The usually sparkling directorial touches of Ernst Lubitsch are missing from this somewhat flat, superficial love triangle. It's best summed up as trite sophistication - with an overly made up Marlene Dietrich playing off between a rather wasted Herbert Marshall and Melvin Douglas. It all looks stylish and the players are up to form but the silly script leaves these classy players high and dry. The remastered DVD is superb but, let's hope we may see more interesting titles come out of the vaults of MCA from their Paramount holdings. After all, this title was one of those that killed Dietrich at the Box-Office and led to Paramount letting her contract go. It may look polished but lacks real substance - for fans and film study only.
Angel (1937) 720p YIFY Movie
Angel is a movie starring Marlene Dietrich, Herbert Marshall, and Melvyn Douglas. A woman and her husband take separate vacations, and she falls in love with another man.
IMDB: 7.30 Likes
The Synopsis for Angel (1937) 720p
Lord Frederick Barker is the British representative to the League of Nations. Current geopolitical tensions, which could lead to war if not dealt with, have him preoccupied with work, he more often than not feeling the need to deal with issues rather than delegate them to subordinates. As such, his wife, Lady Maria Barker, is feeling neglected, Frederick, totally devoted to and in love with his wife, unaware of her feelings. While he is in Geneva for work, she secretly flies to Paris under an assumed name to deal with her emotions with her old friend, the Grand Duchess Anna Dmitrievna formerly of Russia, the only person in Paris who knows her true identity. The Grand Duchess' general role in her social circle is to facilitate good times for others, with unspoken discretion. It is at the Grand Duchess' salon that Maria meets playboy Anthony Halton. While spending the evening together, Maria and Tony fall in love with each other, with Maria, under the circumstances, refusing to divulge ...
The Director and Players for Angel (1937) 720p
The Reviews for Angel (1937) 720p
This Angel Looks Rather TiredReviewed bykrocheavVote: 2/10
Lady Barker (Marlene Dietrich) benignly ignored by her British diplomat (Herbert Marshall) sneaks off to Paris to visit an old friend running a fashionable salon where discretion is highly valued. There she meets a brash American Anthony Halton (Melvyn Douglas) and has a whirlwind affair with him before disappearing. Circumstance brings the two men together however and once revealed as rivals Barker is left with no option other than to decide who she will walk with.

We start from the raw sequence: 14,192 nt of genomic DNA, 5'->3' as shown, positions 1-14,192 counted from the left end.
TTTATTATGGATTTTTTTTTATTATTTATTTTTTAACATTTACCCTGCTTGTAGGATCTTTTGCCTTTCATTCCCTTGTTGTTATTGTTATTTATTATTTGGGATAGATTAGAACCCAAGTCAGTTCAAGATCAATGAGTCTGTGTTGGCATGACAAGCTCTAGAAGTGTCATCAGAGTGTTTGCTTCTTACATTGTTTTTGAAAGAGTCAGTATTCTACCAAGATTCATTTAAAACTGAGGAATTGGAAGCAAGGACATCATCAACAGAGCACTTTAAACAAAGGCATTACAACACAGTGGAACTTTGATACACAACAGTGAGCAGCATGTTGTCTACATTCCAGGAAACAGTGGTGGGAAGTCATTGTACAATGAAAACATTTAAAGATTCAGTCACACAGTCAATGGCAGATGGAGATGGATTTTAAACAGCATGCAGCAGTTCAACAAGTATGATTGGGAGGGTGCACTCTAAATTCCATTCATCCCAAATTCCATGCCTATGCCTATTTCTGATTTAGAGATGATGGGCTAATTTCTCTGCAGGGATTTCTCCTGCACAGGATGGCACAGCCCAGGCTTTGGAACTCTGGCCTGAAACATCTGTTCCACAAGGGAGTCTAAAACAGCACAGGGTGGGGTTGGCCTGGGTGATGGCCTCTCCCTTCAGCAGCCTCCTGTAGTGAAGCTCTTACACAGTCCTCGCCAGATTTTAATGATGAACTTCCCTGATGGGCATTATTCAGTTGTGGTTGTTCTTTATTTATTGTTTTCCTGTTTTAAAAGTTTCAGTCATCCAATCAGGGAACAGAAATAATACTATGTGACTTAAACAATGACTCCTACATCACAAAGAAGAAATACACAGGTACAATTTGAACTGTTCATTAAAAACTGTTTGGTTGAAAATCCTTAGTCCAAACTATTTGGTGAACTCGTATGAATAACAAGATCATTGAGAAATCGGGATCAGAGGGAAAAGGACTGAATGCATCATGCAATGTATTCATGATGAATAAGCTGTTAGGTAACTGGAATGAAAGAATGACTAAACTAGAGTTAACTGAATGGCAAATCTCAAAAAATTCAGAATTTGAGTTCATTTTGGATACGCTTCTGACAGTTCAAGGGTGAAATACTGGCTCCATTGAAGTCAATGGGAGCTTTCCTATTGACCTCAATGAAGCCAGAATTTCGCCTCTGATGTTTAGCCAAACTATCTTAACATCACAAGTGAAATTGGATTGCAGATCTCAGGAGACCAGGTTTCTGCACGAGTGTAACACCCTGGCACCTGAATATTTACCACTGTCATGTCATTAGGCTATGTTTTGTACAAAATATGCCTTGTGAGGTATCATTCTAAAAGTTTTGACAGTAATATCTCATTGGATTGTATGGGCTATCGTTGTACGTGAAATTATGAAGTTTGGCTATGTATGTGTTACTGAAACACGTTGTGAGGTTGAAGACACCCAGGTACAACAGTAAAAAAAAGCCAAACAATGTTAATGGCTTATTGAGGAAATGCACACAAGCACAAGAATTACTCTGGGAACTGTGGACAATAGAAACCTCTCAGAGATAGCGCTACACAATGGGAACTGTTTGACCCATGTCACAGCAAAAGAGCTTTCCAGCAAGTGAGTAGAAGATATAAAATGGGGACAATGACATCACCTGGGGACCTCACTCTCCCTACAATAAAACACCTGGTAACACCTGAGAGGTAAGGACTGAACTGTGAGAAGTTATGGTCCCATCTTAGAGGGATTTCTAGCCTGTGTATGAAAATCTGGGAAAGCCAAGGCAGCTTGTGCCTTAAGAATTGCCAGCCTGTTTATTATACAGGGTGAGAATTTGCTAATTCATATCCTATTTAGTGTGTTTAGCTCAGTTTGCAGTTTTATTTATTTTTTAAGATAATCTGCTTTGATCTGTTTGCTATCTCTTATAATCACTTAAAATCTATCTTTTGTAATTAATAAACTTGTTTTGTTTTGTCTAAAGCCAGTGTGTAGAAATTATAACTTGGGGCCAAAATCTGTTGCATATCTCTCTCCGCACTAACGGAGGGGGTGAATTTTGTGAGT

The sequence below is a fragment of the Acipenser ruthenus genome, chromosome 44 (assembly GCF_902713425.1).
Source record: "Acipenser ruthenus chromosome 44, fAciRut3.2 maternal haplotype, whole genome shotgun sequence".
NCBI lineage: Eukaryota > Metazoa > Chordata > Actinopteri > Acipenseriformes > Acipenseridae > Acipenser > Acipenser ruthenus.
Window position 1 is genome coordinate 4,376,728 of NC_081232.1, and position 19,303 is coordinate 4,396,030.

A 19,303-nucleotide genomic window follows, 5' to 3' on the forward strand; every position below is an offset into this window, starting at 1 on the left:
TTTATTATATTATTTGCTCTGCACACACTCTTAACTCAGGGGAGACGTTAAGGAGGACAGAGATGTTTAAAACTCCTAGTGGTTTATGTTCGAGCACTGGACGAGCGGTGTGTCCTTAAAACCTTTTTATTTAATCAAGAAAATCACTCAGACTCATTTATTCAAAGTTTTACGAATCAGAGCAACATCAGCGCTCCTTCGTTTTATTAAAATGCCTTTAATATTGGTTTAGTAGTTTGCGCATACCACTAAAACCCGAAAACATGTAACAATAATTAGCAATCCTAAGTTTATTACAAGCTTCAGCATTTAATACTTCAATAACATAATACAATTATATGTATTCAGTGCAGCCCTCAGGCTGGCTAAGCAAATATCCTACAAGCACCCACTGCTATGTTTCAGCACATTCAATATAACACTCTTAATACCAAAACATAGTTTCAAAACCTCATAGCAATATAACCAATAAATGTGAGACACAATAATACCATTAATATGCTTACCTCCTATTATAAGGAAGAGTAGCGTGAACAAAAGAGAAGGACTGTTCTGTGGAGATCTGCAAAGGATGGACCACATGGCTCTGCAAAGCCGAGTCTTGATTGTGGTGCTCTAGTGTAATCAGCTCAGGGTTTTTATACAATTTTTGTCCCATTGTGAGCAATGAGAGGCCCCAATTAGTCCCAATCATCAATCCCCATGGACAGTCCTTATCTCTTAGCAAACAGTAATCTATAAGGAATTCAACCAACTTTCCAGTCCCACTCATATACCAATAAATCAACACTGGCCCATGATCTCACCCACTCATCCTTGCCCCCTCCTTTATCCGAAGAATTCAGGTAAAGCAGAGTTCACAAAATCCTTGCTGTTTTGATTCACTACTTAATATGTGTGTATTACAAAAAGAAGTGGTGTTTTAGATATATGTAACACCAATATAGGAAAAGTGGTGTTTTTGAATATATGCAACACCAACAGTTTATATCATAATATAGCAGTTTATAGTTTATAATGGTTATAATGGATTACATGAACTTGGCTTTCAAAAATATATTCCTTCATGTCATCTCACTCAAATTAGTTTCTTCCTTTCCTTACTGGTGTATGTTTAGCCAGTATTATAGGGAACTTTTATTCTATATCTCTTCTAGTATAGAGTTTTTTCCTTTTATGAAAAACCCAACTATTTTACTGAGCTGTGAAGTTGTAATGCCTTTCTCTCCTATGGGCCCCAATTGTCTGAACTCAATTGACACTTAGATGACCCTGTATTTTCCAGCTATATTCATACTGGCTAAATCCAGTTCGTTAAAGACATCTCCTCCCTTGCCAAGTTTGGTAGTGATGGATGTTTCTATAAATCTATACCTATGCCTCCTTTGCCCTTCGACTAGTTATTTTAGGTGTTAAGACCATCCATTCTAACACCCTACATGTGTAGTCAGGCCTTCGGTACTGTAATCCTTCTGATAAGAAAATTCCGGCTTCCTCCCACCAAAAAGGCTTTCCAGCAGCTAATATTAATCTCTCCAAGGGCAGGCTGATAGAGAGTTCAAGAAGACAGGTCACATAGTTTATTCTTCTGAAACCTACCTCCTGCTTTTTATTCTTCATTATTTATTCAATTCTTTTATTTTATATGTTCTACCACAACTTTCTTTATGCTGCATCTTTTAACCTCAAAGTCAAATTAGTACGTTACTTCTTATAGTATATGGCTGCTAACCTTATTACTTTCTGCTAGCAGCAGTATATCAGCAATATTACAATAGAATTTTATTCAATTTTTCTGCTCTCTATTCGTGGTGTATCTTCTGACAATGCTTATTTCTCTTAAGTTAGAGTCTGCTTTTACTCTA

One of Lubitsch's minor efforts from his Paramount period Angel is a well mannered romantic comedy that never raises its voice as adults behave like adults. Marshall and Douglas display charming civility with each other while the usually ice like beauty Dietrich supplies the right amount of hopeless romantic, strong woman to balance the trio. The usual stalwart Paramount supporting cast is in evidence with Edward Everett Horton, Edward Cossart, Herbert Mundin and Laura Hope Crews adding wit and humor to the proceedings while Lubitsch applies his famous touch of deft incidentals and open doors. The arrested passions and lack of high comedy however allows Angel to fly no higher than a mildly pleasant entertainment ably assisted by the grace and charm of its stars.
Looking at the criticisms so far voiced about Angel, the majority seems to feel it's a neglected Lubitsch masterpiece. Yet this was the film that caused Paramount and Marlene Dietrich to come to a parting of the ways. Marlene would not be back on the screen until she signed a new contract with Universal and made a comeback of sorts in something that would have been unthinkable for her in 1937. That film was a western, but the western was Destry Rides Again.
Ernest Lubitsch and Marlene Dietrich hit a double dry spell in Angel. The sum and substance of it is that up and coming young British diplomat Melvyn Douglas meets a mysterious and alluring woman at Laura Hope Crews's palace in Paris who he falls hopelessly for. But the alluring as ever Marlene is merely the very bored wife of a senior diplomat who is a member of the nobility, Herbert Marshall. It also turns out that Douglas and Marshall are old army buddies.
Somehow Lubitsch could not work his usual magic with Marlene. Her scenes with the two men seem to have no spark to them. In fact the ending is a bit of a shock, personally I think she made the wrong choice.
Where Lubitsch did well in Angel was with the supporting players. Laura Hope Crews is quite a bit different as the worldly countess than as that pillar of southern society Aunt Pittypat Hamilton from Gone With The Wind. Some of the back and forth commentary between Marshall's butler Ernest Cossart and his valet Edward Everett Horton are also quite droll. What snobs those servants can be, much worse than the people who employ them.
Sad to say Angel is a film with a lot of gloss, but no real substance behind it.